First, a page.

John Delaney 113th Congress official photo (cropped) 2.jpg
John Delaney
April 16, 1963
(age 55)
Wood-Ridge, New Jersey
U.S. Representative from MD-06 (2013–2019) Flag of Maryland.svg
Maryland
John Delaney 2020 logo.svg

Campaign
Campaign: July 28, 2017
FEC filing[24]
[25]
Tulsi Gabbard, official portrait, 113th Congress (cropped 3).jpg
Tulsi Gabbard
April 12, 1981
(age 37)
Leloaloa, American Samoa
U.S. Representative from HI-02 (2013-present) Flag of Hawaii.svg
Hawaii
Tulsi Gabbard 2020 presidential campaign logo.svg

Campaign
Campaign: January 11, 2019
FEC filing[26]
[27]
Kirsten Gillibrand, official portrait, 112th Congress (cropped).jpg
Kirsten Gillibrand
December 9, 1966
(age 52)
Albany, New York
U.S. Senator from New York (2009–present)
U.S. Representative from NY-20 (2007–2009)
Flag of New York.svg
New York
Gillibrand2020Logo.png

Campaign
Exploratory committee:
January 15, 2019
Campaign: March 17, 2019

FEC filing[28]
[29][30]
Mike Gravel by Gage Skidmore (cropped).jpg
Mike Gravel
May 13, 1930
(age 88)
Springfield, Massachusetts
U.S. Senator from Alaska (1969–1981)
Speaker of the Alaska House of Representatives (1965–1967)
Democratic and Libertarian candidate for President in 2008
Flag of Alaska.svg
Alaska
P-ZxynH1iTDzdpKPr qzTzXP9OoAeLnmi0ks0m2uJSY.png

Campaign
Exploratory committee:
March 19, 2019

Scheduled announcement:
April 8, 2019
[31]
FEC filing[32]
[32]
Kamala Harris official photo (cropped).jpg
Kamala Harris
October 20, 1964
(age 54)
Oakland, California
U.S. Senator from California (2017–present)
Attorney General of California (2011–2017)
Flag of California.svg
California
Kamala Harris 2020 presidential campaign logo.svg

Campaign
Campaign: January 21, 2019
FEC filing[33]
[34]
Governor John Hickenlooper 2015.jpg
John Hickenlooper
February 7, 1952
(age 67)
Narberth, Pennsylvania
Governor of Colorado (2011–2019)
Mayor of Denver, Colorado (2003–2011)
Flag of Colorado.svg
Colorado
John Hickenlooper 2020 presidential campaign logo.png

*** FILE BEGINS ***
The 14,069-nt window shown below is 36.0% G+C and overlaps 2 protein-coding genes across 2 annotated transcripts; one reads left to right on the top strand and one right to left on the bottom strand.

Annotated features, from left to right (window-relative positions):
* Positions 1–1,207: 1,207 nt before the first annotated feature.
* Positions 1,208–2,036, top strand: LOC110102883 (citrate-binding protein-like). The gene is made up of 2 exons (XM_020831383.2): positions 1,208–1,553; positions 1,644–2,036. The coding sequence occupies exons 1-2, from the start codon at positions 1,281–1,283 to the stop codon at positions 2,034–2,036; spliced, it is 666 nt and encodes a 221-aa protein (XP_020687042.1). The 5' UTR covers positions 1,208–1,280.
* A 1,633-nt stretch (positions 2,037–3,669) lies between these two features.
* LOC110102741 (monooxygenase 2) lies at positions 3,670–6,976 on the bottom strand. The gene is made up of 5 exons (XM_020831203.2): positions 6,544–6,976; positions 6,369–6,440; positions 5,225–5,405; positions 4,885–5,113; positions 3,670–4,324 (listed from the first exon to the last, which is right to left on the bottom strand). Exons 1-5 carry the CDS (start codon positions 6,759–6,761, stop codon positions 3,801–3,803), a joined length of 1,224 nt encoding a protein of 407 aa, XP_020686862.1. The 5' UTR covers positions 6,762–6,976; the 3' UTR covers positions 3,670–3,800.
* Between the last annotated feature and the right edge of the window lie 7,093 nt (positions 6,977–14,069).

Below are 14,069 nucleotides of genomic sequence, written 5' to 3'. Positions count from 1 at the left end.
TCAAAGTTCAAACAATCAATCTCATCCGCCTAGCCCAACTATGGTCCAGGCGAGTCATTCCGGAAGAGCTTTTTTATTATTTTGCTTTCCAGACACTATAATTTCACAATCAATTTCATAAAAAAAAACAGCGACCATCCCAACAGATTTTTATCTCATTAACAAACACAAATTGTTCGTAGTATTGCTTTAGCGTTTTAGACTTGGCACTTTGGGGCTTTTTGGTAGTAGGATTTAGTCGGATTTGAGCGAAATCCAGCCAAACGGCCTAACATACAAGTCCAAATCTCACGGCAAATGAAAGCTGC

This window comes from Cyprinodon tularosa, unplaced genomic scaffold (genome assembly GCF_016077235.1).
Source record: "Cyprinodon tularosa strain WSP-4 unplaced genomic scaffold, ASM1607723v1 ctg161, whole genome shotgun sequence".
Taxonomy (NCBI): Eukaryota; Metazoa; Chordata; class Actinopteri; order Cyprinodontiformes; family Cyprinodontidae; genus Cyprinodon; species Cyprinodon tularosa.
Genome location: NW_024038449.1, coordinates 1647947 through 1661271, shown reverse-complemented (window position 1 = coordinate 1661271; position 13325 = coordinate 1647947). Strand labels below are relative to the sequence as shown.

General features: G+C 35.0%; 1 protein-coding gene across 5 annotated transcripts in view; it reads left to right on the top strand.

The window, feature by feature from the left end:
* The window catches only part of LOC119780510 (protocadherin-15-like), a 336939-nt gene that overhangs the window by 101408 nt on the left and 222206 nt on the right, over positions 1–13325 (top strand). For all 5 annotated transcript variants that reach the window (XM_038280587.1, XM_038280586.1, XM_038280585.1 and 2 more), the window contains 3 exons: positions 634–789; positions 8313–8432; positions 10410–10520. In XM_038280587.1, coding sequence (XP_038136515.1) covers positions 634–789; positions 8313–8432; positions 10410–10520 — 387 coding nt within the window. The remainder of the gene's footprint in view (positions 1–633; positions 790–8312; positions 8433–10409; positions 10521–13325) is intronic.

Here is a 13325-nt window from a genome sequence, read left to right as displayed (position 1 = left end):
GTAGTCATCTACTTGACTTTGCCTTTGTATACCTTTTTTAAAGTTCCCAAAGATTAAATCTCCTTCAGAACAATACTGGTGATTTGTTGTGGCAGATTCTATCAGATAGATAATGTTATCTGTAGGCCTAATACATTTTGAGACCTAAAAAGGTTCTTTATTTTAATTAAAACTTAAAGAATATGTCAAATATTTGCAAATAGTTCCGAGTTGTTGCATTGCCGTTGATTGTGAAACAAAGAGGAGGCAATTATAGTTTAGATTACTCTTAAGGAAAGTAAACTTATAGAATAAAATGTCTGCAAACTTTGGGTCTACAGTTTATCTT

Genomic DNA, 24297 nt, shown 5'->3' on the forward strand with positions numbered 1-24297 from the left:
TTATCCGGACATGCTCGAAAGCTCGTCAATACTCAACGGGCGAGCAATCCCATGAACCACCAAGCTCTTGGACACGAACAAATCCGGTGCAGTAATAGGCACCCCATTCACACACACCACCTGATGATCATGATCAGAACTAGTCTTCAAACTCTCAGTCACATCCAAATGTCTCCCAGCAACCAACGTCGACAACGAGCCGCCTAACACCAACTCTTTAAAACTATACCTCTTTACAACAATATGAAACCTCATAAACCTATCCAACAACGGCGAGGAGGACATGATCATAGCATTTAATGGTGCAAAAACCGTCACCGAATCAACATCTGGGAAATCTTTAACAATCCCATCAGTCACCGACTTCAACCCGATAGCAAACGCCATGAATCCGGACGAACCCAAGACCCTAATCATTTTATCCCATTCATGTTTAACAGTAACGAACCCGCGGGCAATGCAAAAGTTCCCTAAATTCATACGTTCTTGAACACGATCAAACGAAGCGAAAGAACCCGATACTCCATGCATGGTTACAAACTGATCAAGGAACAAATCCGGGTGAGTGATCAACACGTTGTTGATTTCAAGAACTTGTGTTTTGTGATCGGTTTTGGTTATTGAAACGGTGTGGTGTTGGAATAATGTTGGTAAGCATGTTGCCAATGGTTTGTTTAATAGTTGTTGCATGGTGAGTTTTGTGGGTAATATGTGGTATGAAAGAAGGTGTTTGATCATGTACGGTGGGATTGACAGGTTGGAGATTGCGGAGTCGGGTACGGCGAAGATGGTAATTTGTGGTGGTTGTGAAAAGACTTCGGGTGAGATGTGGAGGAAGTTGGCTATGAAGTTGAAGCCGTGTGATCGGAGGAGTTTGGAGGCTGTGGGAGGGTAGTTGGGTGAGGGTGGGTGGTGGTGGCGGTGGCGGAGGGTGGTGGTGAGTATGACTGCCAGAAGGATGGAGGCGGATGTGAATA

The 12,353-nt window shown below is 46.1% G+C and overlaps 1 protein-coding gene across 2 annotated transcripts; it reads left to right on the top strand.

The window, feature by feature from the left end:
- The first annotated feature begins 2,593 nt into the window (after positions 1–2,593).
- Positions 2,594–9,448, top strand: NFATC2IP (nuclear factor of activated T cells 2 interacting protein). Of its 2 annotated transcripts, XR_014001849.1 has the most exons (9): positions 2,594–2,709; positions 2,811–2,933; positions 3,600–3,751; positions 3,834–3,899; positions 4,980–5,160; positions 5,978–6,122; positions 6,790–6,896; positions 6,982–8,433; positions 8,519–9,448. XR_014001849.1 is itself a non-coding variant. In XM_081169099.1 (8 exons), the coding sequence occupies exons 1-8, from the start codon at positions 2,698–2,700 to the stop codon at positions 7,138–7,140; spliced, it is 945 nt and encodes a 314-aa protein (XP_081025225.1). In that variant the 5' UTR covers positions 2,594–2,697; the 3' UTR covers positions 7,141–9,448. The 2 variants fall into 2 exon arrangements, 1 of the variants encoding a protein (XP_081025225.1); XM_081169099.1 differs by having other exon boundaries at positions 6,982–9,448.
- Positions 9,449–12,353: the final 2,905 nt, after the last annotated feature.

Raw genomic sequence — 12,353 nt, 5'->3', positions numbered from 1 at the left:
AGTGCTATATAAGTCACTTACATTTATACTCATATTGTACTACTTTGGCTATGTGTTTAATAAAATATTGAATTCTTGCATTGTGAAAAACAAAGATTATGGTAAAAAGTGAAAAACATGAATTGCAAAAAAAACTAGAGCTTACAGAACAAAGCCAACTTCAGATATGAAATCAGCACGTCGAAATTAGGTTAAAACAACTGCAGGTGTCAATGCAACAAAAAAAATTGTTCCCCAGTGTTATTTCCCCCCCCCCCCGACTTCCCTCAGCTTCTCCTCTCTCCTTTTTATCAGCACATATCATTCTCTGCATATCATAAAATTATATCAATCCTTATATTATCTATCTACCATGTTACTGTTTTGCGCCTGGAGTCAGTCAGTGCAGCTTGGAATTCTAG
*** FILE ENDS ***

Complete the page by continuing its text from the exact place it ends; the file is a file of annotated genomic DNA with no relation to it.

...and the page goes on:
Campaign
Campaign: March 4, 2019
FEC filing[35]
[36]
Jay Inslee official portrait crop.jpg
Jay Inslee
February 9, 1951
(age 68)
Seattle, Washington
Governor of Washington (2013–present)
U.S. Representative from WA-01 (1999–2012)
U.S. Representative from WA-04 (1993–1995)
Flag of Washington.svg
Washington
Jay Inslee 2020 presidential campaign logo.svg

Campaign
Campaign: March 1, 2019
FEC filing[37]
[38]
Amy Klobuchar, official portrait, 113th Congress (cropped 2).jpg
Amy Klobuchar
May 25, 1960
(age 58)
Plymouth, Minnesota
U.S. Senator from Minnesota (2007–present) Flag of Minnesota.svg
Minnesota
Amy Klobuchar 2020 presidential campaign logo.svg

Campaign
Campaign: February 10, 2019
FEC filing[39]
[40]
Mayor Messam.jpg
Wayne Messam
June 7, 1974
(age 44)
South Bay, Florida
Mayor of Miramar, Florida (2015–present) Flag of Florida.svg
Florida
Wayne Messam 2020 presidential campaign logo.png

Campaign
Exploratory committee:
March 13, 2019

Scheduled announcement:
March 30, 2019
[41]
FEC filing[42]
[43]
Beto O'Rourke crop.jpg
Beto O'Rourke
September 26, 1972
(age 46)
El Paso, Texas
U.S. Representative from TX-16 (2013–2019)
Democratic nominee for U.S. Senate from Texas in 2018
Flag of Texas.svg
Texas
Beto O'Rourke 2020 presidential campaign logo.svg

Campaign
Campaign: March 14, 2019
FEC filing[44]
[45]
Bernie Sanders.jpg
Bernie Sanders
September 8, 1941
(age 77)
Brooklyn, New York
U.S. Senator from Vermont (2007–present)
U.S. Representative from VT-AL (1991–2007)
Mayor of Burlington, Vermont (1981–1989)
Democratic candidate for President in 2016
Flag of Vermont.svg
Vermont
Bernie Sanders 2020 logo.svg

Campaign
Campaign: February 19, 2019
FEC filing[46]
[47]
Elizabeth Warren, official portrait, 114th Congress (cropped)(2).jpg
Elizabeth Warren
June 22, 1949
(age 69)
Oklahoma City, Oklahoma
U.S. Senator from Massachusetts (2013–present)
Flag of Massachusetts.svg
Massachusetts
Elizabeth Warren 2020 presidential campaign logo.svg

Campaign
Exploratory committee:
December 31, 2018
Campaign: February 9, 2019

FEC filing[48]
[49]
Marianne Williamson (cropped).jpg
Marianne Williamson
July 8, 1952
(age 66)
Houston, Texas
Spiritual teacher, author, lecturer, entrepreneur, and activist
Independent candidate for U.S. Representative from CA-33 in 2014
Flag of California.svg
California
Marianne 2020 logo 51007580.jpg

Campaign
Exploratory committee:
November 15, 2018
Campaign: January 28, 2019

FEC filing[50]
[51]
Andrew Yang talking about urban entrepreneurship at Techonomy Conference 2015 in Detroit, MI (cropped).jpg
Andrew Yang
January 13, 1975
(age 44)
Schenectady, New York
Entrepreneur and founder of Venture for America Flag of New York.svg
New York
Andrew Yang 2020 logo.png

Campaign
Campaign: November 6, 2017
FEC filing[52]
[53]

Including the 17 candidates above, 212 individuals have filed with the Federal Election Commission to run for president in the Democratic Party primary, as of March 20, 2019.[54] The additional candidates include the following notable persons: